Scientific discoveries this week: 10/21/13

Karlsruhe Institute of Technology- Germany
Researchers in Germany have created a world record breaking wireless network processing at 100 gigabytes per second topping their own previous record of 40. The method combines the fields of photonics and electronics; to create the 240GHz bandwidth signal, a photon mixer combines two laser beams resulting in an electrical signal. This signal can than be transferred over conventional antennas but requires a special fast twitch transistor to process the high frequency signal. The researchers claim the technology is scalable to terabits per second and is currently around 10 times faster than the lauded Google fiber.

Lawrence Livermore National Laboratory in California
A significant breakthrough in nuclear fusion technology has been reached at the Lawrence Livermore National Laboratory in California. While the ultimate and ambitious goal of sustained ignition has yet to be reached, this is the first time a nuclear fusion facility has produced more energy than was input. Using 192 lasers equaling 1.8 million joules aimed at capsules of deuterium-tritium fuel, 14,000 joules of energy were yielded. While significantly less than 1.8 million it is still more than was absorbed by the fuel capsules. The loss of fuel is due to various inefficiencies involving the laser delivery method and fuel containment. Achieving sustained ignition requires that the ratio of fusion energy produced is greater than the breakeven energy to maintain the fusion reaction. This milestone would greatly reduce the cost to manufacture energy around the world without relying on diminishing resources or producing significant radioactive waste. The other promising method of sustaining fusion ignition is being developed by ITER in the south of France utilizing torus geometry magnetic containment to sustain the nuclear plasma.

James Cook University Australia
A recent sturdy in Thailand paints new light on the severity of biodiversity loss due to forest fragmentation and other forms of habitat isolation. A dam installed in 1986 flooded large swaths of rainforest effectively creating over 100 tropical islands varying in size. After only 5 years the majority of small mammal species on islands less then 10 hectares in size had become locally extinct and within 25 years the diversity on the larger islands up to 56 hectares in area had succumbed to the same fate. This is troubling news in a world where humans increasingly divide ecosystems for various use leaving only small swaths of land in a natural state. With this new data organizations should emphasize the preservation of larger intact areas, over a variety of smaller ones as well as the creation of nature corridors linking the existing patches.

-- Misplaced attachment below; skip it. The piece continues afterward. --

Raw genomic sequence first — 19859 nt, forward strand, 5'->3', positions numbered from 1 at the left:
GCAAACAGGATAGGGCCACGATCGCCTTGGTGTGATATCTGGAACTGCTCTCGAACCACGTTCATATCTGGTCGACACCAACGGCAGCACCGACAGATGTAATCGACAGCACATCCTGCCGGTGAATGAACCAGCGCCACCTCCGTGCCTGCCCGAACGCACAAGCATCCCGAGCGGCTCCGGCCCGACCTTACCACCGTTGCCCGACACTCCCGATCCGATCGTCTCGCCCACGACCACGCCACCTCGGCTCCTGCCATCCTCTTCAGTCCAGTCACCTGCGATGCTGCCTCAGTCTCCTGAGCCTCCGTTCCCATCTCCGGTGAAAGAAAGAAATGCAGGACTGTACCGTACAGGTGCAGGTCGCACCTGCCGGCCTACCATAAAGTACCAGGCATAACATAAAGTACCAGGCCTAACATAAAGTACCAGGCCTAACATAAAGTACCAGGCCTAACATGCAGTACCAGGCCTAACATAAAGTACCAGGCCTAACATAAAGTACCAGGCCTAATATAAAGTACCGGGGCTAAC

A new form Botulinum Toxin (Botox) has been discovered that is so dangerous the details of the DNA sequence are being kept censored for fear of malicious intent as a bio weapon. Inhaling just 13 billionths of a gram of the super toxin or injecting 2 billionths of a gram would be lethal. This is believed to be the deadliest toxin known to man and no antibody has yet been discovered. The toxin blocks the secretion of the chemical acetylcholine from nerve cells impairing muscle function and leading to paralysis. Similar to the effects of medical Botox used to reduce wrinkles. The withholding of information on this scale is nearly unprecedented in the field and the decision had its share of critics, remarking that such privacy constraints could significantly hamper scientific progress.

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